Angry customers ask how Ikea justifies having three stores in Saudi Arabia – but boycotted GB News
Ikea’s backlash: Angry customers ask how the chain justifies having stores in Saudi Arabia – where you can be executed for being gay – but boycotted GB News because it didn’t fit its “humanist values “
- Ikea was one of ten organizations to remove ads from the broadcaster last week.
- Swedish retailer faced backlash from customers after he bowed to a crowd of awakened activists
- Instead, consumers blasted the company for its Saudi Arabia operations
Ikea was accused last night of “breathtaking hypocrisy” after joining a boycott of new TV channel GB News – despite opening stores in Saudi Arabia where homosexuality can be punished with death.
The Swedish retailer has faced a backlash from customers after it bowed to an online crowd of awakened activists and suspended advertising with the chain, claiming it was not in line with its “humanistic values”.
Andrew Neil, chairman of GB News, said he started the channel because “the leadership of the news debate in Britain is increasingly awake and out of touch with the majority of its population.”
Ikea, the world’s largest furniture company, was one of ten organizations to remove its ads from the broadcaster last week following an online campaign by left-wing advocacy group Stop Funding Hate, which began vilifying the channel months before it aired last Sunday. . Ikea said it is investigating how its advertisement appeared on GB News, adding, “We have put in place safeguards to prevent our advertising from appearing on platforms that do not conform to our humanistic values.”
But the move backfired dramatically as consumers lambasted the company for its operations in Saudi Arabia, where it opened stores in the cities of Riyadh, Jeddah and Dhahran. Homosexuality is illegal under Sharia law in Saudi Arabia and punishable by death, while women cannot apply for a passport or travel outside the country without the approval of their male guardian.
Critics have pointed out how Ikea was forced to apologize in 2012 after it was revealed that images of women were airbrushed from its Saudi catalog in an apparent attempt not to upset Arab customers.
Andrew Neil, chairman of GB News, said he started the channel because “the leadership of the news debate in Britain is increasingly awake and out of touch with the majority of its people”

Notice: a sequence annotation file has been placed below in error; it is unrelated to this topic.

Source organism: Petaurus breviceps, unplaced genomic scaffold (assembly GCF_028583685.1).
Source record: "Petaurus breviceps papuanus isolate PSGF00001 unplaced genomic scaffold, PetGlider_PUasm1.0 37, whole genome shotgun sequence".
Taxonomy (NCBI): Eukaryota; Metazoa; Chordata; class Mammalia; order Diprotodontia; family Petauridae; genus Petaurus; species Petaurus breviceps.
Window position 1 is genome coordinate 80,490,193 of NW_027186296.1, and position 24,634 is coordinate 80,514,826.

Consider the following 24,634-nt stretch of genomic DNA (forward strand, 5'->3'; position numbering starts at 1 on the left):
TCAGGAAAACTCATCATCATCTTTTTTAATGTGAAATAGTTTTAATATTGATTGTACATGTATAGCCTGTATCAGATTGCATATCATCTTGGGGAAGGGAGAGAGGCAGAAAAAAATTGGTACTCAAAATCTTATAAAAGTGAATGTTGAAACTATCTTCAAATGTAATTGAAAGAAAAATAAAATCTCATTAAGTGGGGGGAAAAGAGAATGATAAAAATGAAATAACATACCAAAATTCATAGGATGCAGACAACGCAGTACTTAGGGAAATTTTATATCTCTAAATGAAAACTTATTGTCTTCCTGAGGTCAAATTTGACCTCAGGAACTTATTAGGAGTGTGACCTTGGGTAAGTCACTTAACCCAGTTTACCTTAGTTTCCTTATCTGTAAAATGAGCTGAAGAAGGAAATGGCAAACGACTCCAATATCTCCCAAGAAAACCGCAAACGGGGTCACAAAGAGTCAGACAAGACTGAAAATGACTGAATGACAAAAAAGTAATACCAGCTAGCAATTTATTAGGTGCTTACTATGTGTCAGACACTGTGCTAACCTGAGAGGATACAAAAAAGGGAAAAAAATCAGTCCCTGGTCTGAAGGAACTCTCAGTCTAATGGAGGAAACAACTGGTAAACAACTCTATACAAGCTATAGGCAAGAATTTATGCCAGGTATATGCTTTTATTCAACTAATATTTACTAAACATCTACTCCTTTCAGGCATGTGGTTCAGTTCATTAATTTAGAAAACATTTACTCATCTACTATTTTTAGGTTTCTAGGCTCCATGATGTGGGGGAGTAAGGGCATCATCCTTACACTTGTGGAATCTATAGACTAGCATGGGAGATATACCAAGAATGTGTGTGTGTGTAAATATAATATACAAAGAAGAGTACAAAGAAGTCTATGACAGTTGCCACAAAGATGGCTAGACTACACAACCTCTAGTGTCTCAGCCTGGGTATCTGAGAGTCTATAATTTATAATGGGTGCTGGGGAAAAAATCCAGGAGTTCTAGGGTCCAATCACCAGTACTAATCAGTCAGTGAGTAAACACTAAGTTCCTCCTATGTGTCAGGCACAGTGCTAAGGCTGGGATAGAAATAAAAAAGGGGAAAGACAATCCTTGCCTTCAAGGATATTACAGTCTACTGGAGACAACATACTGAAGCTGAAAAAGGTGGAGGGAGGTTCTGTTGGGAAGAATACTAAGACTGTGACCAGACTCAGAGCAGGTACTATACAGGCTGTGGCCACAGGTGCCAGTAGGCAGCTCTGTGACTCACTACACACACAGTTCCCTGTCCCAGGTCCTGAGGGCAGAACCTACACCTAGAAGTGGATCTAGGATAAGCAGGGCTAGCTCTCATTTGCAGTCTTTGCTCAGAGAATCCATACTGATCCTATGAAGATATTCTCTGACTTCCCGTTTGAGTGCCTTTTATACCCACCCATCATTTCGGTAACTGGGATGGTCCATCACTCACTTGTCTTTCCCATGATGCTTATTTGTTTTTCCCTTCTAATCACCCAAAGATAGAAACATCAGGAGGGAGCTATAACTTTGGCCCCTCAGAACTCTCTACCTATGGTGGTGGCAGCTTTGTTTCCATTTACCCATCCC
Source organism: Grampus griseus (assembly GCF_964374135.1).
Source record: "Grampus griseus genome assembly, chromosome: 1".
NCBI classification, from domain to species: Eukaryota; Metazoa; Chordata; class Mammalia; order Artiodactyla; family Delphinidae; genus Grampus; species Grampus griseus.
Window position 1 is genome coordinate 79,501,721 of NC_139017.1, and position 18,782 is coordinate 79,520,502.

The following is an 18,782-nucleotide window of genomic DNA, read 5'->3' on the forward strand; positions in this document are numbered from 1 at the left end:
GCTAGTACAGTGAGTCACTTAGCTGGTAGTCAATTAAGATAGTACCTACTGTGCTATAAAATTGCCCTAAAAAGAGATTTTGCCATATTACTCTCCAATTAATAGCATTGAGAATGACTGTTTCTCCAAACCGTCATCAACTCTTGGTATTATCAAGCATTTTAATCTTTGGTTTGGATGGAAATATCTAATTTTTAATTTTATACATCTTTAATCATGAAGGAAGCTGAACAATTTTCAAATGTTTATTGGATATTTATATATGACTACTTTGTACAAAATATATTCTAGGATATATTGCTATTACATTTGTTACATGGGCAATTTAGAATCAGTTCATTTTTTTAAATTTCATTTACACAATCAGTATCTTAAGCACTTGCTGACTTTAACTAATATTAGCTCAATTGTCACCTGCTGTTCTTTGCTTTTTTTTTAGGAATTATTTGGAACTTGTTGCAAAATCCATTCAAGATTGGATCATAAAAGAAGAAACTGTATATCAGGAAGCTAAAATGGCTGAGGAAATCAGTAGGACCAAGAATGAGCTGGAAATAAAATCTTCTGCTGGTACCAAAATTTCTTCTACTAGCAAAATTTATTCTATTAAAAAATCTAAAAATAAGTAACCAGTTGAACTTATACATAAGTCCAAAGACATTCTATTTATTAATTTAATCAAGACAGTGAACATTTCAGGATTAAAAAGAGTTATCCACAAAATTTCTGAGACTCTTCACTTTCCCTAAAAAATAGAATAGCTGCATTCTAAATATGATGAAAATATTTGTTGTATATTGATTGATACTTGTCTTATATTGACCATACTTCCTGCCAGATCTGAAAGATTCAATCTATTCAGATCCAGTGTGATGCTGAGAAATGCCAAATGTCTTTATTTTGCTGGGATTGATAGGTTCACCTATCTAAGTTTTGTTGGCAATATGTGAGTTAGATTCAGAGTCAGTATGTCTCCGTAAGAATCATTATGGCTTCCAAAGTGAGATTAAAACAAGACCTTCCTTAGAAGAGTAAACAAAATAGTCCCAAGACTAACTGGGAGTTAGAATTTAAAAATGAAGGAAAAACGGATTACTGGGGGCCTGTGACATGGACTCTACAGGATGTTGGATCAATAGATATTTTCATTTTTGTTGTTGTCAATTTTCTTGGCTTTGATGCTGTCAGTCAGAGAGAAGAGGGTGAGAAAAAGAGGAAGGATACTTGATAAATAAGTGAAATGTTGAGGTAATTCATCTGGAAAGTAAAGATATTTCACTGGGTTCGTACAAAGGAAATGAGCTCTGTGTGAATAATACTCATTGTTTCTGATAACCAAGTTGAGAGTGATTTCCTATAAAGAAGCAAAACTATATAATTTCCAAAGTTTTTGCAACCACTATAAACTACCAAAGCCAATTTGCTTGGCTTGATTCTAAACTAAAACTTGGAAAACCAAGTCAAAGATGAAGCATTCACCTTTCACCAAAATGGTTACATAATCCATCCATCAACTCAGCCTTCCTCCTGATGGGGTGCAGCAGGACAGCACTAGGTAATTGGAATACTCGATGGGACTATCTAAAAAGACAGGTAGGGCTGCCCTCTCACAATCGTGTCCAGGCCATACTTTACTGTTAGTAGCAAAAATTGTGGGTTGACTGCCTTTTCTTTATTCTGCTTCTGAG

The Ikea store in Riyadh is just eight kilometers from Deera Square, known as Chop Chop Square, where public executions take place.
“I’m gay and Ikea has outlets in Saudi Arabia where homosexuality is illegal and people are being killed for being gay,” said Mark Wilkes, 60, a business headhunter from the north. from London, in a message to Ikea on Twitter. “Does this correspond to your ‘humanist values’? “
Dr David Jeffrey, professor of politics at the University of Liverpool, sent this message to the company: “How to have… stores in Saudi Arabia, where being gay is punished with death and where women are not allowed to go. live their lives freely, does it align with your ‘humanist values’?’
David Waddell, a senior producer for the BBC, wrote: “Ikea has stores in Saudi Arabia, Venezuela, the Philippines, Russia and Egypt. But a news channel regulated by Ofcom in the United Kingdom is a step too far for its “humanist values”. ‘
Critics also pointed out how Ikea was forced to apologize in 2012 after it was revealed that images of women were airbrushed from its Saudi catalog in an apparent attempt not to upset Arab customers. .
Ikea was accused last night of “breathtaking hypocrisy” after joining a boycott of new TV channel GB News – despite opening stores in Saudi Arabia where homosexuality can be punished with death
A Swedish newspaper has revealed how a Swedish version of the catalog showed a mother standing next to her child in an Ikea bathroom, with a man in the background.
In the Saudi catalog, the man and the child remained but the image of the woman was deleted. Ikea reversed its decision to suspend advertising on GB News last week, saying it was “just too early to make an informed decision” on whether to advertise to the broadcaster. Vodafone and MoneySuperMarket also reconsidered their decision and said they were not boycotting the channel.
Last night, a spokesperson for Ikea, whose Saudi stores are run by a franchisee, said he regretted the women’s airbrushing of his Saudi catalog and revised his guidelines in the wake of the incident.
Energy supplier Ovo Energy also faced backlash for boycotting GB News. Client Jim Skinner, from King’s Lynn, Norfolk, said: “How dare you censor my choice of news channels. I am one of your clients but I will NOT renew with you at the end of my contract. ‘